181. Information Memorandum From the Director of the Office of Southeast Asian Affairs (Trueheart) to the Assistant Secretary of State for East Asian Affairs (Bundy)1


  • Some Possible Effects of Cambodian Recognition of DRV Political Representation

1. The April 11 decision of the Cambodian and North Vietnamese governments to elevate the level of DRV mission in Phnom Penh from a commercial representation to “the rank of Representation of the Government of the Democratic Republic of Vietnam” presumably places the latter on the same footing as the GVN “Representation” before the rupture of political relations in 1963. The West German “Representation” in Phnom Penh is the only mission with similar status there today. In Cambodian precedence lists, a “Representation” follows diplomatic missions but precedes the ICC and UN representations and the consulates general.

Sihanoukʼs Attitude Unchanged

2. The RKG decision clearly shows that Sihanouk has not changed his assessment of the final outcome of the struggle in South Vietnam. Apparently the increased U.S. commitment there and the consequent reports of belief among many Cambodian leaders that it may mean that the Viet Cong will not win in South Vietnam have not affected Sihanoukʼs attitude significantly. The DRV may have been able to capitalize on the current political turmoil there to pressure him into this latest concession.

Exact Status of “Representation” Unclear

3. The legal consequences of the Cambodian action depend upon the interpretation placed on it by the RKG. Theoretically, Sihanouk could be (1) establishing only de facto relations with the government administering the Northern Zone of Vietnam; (2) recognizing the existence of two separate Vietnamese states, while maintaining political relations with only one; or (3) recognizing the DRV as the sole government of the state of Vietnam. The language of the RKG announcement suggests that Sihanouk is moving beyond de facto relations with the government of a Zone in Vietnam but the fact that the “Representation” formula has been used in lieu of diplomatic relations leaves this possibility open. Sihanouk is [Page 393] likely to preserve the ambiguity in order to retain maximum flexibility. However, attributes of diplomatic status may be accorded the DRV representatives in the future, if the GVNʼs position deteriorates further. GVN/USG interpretation of the current Cambodian action as diplomatic recognition might clarify the situation to our overall disadvantage by pushing Sihanouk closer to the DRV than he wants to go at this time.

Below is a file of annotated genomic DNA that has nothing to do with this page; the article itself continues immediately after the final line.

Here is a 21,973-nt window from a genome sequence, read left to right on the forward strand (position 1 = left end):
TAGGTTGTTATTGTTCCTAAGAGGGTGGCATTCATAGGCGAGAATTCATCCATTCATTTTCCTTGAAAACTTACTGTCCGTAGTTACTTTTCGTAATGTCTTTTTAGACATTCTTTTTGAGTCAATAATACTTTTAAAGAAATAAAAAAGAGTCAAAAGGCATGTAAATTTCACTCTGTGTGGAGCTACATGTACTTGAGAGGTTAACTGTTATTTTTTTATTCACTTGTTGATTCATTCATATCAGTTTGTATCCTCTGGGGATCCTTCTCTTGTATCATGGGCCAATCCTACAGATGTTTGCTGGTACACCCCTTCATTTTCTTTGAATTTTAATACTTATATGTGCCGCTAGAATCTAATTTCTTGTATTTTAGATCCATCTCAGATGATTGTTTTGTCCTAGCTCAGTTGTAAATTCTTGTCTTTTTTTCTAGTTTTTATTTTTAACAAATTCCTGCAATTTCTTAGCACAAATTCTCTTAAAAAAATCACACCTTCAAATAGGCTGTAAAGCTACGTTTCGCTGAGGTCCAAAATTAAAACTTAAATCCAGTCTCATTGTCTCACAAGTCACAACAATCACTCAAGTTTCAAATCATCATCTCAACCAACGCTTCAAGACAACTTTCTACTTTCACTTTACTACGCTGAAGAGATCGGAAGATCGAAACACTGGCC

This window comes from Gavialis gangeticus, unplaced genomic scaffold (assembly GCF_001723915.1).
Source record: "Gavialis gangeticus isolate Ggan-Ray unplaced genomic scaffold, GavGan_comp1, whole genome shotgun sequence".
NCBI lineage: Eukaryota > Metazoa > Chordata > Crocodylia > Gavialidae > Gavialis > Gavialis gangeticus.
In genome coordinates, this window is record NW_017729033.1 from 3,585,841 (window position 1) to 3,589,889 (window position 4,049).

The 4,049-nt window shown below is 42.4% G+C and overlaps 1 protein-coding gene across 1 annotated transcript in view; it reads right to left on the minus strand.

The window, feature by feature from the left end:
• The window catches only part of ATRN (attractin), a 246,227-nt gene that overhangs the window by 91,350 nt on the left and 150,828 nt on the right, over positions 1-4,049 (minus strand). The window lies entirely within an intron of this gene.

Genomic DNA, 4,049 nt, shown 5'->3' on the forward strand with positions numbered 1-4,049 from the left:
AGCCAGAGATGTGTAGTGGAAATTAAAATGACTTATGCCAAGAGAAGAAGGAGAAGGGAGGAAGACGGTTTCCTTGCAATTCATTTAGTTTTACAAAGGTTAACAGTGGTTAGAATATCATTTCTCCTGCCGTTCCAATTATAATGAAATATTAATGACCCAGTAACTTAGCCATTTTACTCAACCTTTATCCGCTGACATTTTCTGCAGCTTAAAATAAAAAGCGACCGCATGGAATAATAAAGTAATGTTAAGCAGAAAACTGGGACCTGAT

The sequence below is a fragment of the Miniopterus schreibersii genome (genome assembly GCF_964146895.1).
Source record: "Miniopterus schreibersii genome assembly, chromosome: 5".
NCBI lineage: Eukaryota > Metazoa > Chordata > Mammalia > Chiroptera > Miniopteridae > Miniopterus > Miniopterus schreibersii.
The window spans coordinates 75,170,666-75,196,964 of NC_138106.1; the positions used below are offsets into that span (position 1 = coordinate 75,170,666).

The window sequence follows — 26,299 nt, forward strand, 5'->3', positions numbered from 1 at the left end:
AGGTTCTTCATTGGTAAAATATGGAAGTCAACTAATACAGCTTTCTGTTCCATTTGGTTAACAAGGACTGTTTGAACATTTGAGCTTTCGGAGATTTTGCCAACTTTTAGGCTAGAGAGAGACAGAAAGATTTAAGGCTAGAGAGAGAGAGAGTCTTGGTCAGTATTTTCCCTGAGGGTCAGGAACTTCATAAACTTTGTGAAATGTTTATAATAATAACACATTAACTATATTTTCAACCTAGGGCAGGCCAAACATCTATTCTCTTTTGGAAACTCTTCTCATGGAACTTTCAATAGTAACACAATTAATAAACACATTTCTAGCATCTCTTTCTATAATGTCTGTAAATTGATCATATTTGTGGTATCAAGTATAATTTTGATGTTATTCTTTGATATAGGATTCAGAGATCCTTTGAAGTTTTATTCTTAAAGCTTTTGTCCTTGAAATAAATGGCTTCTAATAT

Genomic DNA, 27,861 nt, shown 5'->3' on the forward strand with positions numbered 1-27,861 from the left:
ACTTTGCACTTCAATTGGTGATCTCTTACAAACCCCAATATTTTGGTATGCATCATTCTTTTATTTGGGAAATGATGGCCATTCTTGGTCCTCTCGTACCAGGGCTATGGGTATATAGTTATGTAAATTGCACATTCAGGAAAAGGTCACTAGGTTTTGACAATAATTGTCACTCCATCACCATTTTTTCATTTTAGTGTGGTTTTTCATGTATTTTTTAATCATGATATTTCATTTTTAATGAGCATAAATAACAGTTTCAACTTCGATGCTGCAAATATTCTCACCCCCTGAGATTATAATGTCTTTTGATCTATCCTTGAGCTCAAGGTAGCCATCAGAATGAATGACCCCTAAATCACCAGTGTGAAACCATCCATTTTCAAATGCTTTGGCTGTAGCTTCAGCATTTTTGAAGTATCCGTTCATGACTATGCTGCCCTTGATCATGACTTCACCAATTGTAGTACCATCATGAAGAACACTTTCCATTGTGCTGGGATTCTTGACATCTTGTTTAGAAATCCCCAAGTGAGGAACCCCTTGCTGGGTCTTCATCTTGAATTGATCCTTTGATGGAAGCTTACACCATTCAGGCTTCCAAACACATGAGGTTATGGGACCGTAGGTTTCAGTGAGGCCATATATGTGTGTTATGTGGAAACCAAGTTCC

Effect on the 1954 Geneva Agreements

4. Signatories to the 1954 Geneva Agreements recognized that there was a single nation of Vietnam temporarily divided into two regrouping Zones subject to separate administration pending reunification. The Final Declaration of the 1954 Geneva Conference states: “The military demarcation line is provisional and should not in any way be interpreted as constituting a political or territorial boundary.” Thus, the Cambodian action would be inconsistent with the 1954 Geneva Agreements if it means Cambodia recognizes the existence of two states on the territory of the former single state of Vietnam. In this connection, however, it should be noted that the RLG maintains full diplomatic relations with both North and South Vietnam.

Mekong River Convention

5. The 1955 Mekong River Convention guarantees freedom of navigation on the river to the three contracting parties—Laos, Cambodia, and the Republic of Vietnam. It also extends this right to states which recognize the contracting states and which adhere to the terms of the Protocol. Other states may also adhere to the Protocol with the approval of the contracting parties. General principles of international law hold that treaties are made between states not governments. Thus the rights and obligations of states are not affected by non-recognition of governments except insofar as the absence of diplomatic relations prevents the operation of treaty machinery or the vindication of treaty rights. If Cambodia does not recognize the authority of the Government of the Republic of Vietnam, it could not call upon those authorities to implement its rights. Nevertheless, the GVN could not lawfully close the river to Cambodian shipping.

  1. Source: Department of State, Central Files, POL CAMB–VIET N. Confidential. Drafted by John M. Kane of FE/SEA and Meyer Feldman of L/FE. A note on the source text indicates that Bundy saw it.